AbstractBackground.Recent studies have reported improvement of outcomes (progression‐free survival, overall survival, and prolongation of androgen deprivation treatment‐free survival) with stereotactic body radiotherapy (SBRT) in non‐small cell lung cancer and prostate cancer. The aim of this retrospective, multicenter study (MITO RT‐01) was to define activity and safety of SBRT in a very large, real‐world data set of patients with metastatic, persistent, and recurrent ovarian cancer (MPR‐OC).Materials and Methods.The endpoints of the study were the rate of complete response (CR) to SBRT and the 24‐month actuarial local control (LC) rate on “per‐lesion” basis. The secondary endpoints were acute and late toxicities and the 24‐month actuarial late toxicity‐free survival. Objective response rate (ORR) included CR and partial response (PR). Clinical benefit (CB) included ORR and stable disease (SD). Toxicity was evaluated by the Radiation Therapy Oncology Group (RTOG) and the European Organization for Research and Treatment of Cancer (EORTC) and Common Terminology Criteria for Adverse Events (CTCAE) scales, according to center policy. Logistic and Cox regression were used for the uni‐ and multivariate analysis of factors predicting clinical CR and actuarial outcomes.Results.CR, PR, and SD were observed in 291 (65.2%), 106 (23.8%), and 33 (7.4%) lesions, giving a rate of CB of 96.4%. Patient aged ≤60 years, planning target volume (PTV) ≤18 cm3, lymph node disease, and biologically effective dose α/β10 > 70 Gy were associated with higher chance of CR in the multivariate analysis. With a median follow‐up of 22 months (range, 3–120), the 24‐month actuarial LC rate was 81.9%. Achievement of CR and total dose >25 Gy were associated with better LC rate in the multivariate analysis. Mild toxicity was experienced in 54 (20.7%) patients; of 63 side effects, 48 were grade 1, and 15 were grade 2. The 24‐month late toxicity‐free survival rate was 95.1%.Conclusions.This study confirms the activity and safety of SBRT in patients with MPR‐OC and identifies clinical and treatment parameters able to predict CR and LC rate.Implications for Practice.This study aimed to define activity and safety of stereotactic body radiotherapy (SBRT) in a very large, real life data set of patients with metastatic, persistent, recurrent ovarian cancer (MPR‐OC). Patient age <60 years, PTV <18 cm3, lymph node disease, and biologically effective dose α/β10 >70 Gy were associated with higher chance of complete response (CR). Achievement of CR and total dose >25 Gy were associated with better local control (LC) rate. Mild toxicity was experienced in 20.7% of patients. In conclusion, this study confirms the activity and safety of SBRT in MPR‐OC patients and identifies clinical and treatment parameters able to predict CR and LC rate.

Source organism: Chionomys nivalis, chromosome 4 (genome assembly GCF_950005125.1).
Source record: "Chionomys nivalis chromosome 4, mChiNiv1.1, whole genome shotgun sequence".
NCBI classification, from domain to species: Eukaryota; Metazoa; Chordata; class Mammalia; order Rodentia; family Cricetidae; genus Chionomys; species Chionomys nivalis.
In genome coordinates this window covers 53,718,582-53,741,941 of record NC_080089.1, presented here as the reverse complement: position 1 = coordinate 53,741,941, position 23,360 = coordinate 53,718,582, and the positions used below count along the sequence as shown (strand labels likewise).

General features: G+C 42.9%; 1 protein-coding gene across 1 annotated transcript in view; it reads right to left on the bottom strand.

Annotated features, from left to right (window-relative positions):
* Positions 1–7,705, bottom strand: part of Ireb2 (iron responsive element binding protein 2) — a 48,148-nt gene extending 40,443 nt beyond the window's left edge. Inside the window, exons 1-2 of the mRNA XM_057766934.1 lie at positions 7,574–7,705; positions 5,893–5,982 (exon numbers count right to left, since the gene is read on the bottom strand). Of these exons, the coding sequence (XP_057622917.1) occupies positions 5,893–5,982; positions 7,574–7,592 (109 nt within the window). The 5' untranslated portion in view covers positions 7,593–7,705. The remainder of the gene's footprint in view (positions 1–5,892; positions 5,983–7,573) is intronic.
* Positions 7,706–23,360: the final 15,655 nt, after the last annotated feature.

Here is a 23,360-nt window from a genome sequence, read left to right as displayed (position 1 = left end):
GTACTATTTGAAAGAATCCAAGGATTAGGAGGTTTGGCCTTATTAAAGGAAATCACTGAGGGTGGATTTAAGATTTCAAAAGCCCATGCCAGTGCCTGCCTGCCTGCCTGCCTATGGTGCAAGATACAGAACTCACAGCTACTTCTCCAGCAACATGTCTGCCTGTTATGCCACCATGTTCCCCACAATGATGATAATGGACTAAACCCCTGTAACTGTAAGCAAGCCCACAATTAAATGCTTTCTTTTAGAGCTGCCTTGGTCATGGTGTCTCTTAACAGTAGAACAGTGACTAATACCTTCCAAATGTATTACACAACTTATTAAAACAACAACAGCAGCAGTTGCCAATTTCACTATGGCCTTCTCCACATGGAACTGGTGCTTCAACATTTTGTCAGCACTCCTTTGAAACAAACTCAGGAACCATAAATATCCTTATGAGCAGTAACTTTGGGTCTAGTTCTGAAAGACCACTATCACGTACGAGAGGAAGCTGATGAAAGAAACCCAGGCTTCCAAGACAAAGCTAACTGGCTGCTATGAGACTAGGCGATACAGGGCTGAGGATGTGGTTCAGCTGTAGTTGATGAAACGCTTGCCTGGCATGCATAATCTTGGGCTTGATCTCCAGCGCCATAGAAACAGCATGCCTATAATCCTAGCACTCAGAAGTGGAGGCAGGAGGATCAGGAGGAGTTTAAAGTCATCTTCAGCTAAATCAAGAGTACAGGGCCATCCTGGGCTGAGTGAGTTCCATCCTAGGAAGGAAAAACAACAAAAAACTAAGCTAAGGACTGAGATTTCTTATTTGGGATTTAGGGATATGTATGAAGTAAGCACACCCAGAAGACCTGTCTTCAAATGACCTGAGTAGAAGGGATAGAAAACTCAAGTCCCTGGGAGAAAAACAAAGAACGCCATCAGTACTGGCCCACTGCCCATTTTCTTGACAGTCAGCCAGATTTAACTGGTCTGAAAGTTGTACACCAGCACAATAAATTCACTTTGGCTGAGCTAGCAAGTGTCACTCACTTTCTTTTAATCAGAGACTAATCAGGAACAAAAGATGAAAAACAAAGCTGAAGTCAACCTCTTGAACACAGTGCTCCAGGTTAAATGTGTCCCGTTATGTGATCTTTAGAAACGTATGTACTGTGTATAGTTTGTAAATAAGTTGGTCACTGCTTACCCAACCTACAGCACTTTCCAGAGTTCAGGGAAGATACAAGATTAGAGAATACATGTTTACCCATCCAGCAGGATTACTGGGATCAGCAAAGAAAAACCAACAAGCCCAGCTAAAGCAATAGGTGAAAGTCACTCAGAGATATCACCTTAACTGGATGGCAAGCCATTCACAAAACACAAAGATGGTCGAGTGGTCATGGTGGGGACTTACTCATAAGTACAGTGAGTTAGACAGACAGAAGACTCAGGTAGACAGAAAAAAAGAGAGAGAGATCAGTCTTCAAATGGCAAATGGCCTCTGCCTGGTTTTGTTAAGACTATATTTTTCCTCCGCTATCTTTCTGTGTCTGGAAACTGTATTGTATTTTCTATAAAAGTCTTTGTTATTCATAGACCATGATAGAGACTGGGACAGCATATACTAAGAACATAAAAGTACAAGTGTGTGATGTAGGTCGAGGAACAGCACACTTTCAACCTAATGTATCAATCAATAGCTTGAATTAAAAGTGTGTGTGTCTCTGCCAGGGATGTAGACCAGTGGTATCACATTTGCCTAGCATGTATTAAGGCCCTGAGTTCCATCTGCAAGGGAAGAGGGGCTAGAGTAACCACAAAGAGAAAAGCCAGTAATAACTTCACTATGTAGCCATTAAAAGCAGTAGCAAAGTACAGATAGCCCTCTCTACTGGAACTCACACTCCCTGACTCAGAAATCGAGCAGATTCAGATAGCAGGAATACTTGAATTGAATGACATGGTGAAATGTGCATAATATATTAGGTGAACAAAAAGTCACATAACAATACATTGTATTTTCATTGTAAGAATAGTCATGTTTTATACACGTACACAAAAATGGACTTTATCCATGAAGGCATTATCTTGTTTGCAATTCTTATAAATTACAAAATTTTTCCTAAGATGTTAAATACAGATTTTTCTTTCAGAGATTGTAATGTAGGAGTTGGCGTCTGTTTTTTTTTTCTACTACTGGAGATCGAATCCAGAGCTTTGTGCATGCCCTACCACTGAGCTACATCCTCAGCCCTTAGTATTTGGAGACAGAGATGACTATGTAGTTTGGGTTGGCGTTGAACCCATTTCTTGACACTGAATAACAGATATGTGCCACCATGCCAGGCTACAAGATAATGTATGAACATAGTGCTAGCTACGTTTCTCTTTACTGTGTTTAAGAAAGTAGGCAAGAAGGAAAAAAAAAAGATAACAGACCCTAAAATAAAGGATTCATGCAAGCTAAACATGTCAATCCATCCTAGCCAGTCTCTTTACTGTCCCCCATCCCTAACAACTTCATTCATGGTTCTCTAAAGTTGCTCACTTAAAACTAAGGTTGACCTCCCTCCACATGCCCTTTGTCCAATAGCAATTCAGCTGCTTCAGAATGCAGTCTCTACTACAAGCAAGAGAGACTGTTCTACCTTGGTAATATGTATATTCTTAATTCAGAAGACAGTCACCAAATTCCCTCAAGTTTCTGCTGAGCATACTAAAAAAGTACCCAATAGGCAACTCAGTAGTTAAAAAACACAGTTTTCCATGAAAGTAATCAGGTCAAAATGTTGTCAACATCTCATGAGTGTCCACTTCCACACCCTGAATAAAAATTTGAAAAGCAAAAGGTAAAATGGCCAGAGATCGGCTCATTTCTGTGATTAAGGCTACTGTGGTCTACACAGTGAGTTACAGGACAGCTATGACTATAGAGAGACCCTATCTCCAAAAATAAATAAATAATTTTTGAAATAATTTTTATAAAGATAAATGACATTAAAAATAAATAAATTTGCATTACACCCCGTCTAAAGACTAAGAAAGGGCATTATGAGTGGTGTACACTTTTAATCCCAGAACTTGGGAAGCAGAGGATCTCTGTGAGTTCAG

Identifying Barriers and Facilitators to Breast Cancer Early Detection and Subsequent Treatment Engagement in Kenya: A Qualitative Approach